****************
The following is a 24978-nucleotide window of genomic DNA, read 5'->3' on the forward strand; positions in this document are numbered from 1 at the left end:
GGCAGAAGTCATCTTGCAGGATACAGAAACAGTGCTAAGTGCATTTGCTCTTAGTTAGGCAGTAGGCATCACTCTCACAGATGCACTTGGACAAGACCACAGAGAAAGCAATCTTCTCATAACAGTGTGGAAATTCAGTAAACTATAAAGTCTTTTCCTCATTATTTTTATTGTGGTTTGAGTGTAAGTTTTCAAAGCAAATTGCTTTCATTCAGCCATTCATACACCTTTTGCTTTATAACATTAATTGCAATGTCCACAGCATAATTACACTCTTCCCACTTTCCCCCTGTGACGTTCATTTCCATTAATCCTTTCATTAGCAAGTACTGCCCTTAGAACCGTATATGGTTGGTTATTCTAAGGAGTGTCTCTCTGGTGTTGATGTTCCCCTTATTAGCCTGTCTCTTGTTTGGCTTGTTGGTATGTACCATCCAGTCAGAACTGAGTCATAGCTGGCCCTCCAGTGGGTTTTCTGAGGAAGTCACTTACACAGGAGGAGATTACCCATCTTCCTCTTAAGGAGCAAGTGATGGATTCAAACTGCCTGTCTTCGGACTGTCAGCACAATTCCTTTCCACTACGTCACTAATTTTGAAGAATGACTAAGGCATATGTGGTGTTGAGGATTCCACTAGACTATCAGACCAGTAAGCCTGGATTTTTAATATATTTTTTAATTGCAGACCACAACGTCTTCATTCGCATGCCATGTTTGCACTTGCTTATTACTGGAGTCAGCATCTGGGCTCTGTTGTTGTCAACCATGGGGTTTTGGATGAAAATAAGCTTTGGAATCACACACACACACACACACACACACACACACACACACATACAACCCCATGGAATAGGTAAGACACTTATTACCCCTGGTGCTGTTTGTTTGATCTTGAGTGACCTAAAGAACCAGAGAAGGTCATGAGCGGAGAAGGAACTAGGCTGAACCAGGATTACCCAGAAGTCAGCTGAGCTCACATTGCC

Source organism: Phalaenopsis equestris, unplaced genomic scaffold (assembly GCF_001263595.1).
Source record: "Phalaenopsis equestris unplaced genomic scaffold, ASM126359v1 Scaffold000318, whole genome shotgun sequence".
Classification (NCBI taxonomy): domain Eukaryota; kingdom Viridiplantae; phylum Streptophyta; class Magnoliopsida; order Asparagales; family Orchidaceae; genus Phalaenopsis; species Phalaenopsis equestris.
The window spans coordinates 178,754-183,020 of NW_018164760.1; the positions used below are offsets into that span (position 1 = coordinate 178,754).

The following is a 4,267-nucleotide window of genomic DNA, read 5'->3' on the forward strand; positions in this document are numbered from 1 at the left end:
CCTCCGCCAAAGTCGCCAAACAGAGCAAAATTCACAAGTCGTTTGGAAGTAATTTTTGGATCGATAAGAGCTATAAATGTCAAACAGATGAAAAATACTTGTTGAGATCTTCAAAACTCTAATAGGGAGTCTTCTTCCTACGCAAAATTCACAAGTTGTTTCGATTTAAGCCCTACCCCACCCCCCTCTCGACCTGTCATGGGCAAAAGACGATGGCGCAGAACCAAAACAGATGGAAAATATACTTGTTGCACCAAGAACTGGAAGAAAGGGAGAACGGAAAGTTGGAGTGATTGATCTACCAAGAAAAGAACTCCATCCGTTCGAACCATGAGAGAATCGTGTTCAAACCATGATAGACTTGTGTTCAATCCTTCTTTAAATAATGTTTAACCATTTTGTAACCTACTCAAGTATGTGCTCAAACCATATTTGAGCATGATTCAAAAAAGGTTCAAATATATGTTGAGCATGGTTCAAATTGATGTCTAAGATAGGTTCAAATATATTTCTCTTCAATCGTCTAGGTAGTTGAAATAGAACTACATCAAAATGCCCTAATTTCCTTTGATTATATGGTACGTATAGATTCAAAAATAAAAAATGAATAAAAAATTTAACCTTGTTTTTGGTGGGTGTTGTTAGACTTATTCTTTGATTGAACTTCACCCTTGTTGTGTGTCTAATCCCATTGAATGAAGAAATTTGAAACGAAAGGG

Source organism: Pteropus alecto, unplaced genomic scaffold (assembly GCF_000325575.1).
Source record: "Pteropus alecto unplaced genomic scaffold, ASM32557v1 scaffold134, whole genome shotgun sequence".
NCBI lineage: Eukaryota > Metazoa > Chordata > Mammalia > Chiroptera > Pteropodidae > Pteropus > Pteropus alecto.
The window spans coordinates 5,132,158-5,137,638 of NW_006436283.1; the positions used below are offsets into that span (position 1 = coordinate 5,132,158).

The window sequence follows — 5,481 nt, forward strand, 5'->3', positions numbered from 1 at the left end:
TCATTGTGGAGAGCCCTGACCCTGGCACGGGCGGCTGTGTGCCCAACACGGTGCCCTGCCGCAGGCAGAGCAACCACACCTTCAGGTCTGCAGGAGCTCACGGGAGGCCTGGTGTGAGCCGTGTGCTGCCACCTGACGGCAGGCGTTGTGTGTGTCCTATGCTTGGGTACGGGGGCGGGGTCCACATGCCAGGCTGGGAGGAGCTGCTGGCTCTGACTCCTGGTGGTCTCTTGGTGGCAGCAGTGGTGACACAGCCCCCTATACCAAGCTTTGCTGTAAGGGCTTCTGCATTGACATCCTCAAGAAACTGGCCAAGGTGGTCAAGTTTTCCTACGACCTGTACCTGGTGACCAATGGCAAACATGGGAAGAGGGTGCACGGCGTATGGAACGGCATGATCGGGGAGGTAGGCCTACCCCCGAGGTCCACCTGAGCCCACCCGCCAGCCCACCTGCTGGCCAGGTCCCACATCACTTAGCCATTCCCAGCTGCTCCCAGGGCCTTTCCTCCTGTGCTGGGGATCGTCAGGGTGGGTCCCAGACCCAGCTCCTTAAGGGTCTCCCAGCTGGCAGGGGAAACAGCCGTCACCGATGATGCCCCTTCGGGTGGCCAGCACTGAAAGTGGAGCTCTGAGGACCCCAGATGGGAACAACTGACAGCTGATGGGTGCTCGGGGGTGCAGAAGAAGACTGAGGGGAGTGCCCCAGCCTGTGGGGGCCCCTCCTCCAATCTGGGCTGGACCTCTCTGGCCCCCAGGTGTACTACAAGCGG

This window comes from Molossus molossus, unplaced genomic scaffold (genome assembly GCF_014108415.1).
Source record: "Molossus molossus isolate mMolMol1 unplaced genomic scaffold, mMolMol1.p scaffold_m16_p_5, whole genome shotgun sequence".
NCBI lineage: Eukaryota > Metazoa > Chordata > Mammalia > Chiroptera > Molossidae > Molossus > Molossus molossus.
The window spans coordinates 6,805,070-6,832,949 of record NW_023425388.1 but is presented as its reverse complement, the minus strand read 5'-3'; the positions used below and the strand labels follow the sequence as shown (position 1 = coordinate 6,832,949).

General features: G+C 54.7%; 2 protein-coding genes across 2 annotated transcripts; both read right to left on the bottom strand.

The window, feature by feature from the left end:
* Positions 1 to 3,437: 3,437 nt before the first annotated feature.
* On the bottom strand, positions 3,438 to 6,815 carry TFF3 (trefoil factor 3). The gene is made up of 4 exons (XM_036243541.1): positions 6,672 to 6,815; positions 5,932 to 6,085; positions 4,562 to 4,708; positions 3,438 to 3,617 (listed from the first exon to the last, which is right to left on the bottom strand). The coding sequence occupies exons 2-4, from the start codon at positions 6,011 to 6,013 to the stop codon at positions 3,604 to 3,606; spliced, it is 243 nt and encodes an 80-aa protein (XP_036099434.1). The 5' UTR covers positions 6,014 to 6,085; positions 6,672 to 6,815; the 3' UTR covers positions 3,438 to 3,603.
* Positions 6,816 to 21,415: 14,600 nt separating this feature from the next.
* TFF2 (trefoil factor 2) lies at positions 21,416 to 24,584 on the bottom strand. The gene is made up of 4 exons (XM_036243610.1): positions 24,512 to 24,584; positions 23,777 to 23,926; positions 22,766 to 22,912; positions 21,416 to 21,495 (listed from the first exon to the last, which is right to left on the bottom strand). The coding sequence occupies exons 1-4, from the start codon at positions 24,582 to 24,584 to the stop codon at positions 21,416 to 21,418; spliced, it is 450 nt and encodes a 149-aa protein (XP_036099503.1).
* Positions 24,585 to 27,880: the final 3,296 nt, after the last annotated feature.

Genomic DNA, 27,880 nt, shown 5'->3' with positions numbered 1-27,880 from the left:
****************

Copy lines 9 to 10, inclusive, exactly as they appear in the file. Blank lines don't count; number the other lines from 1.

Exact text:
Source organism: Pteropus alecto, unplaced genomic scaffold (assembly GCF_000325575.1).
Source record: "Pteropus alecto unplaced genomic scaffold, ASM32557v1 scaffold134, whole genome shotgun sequence".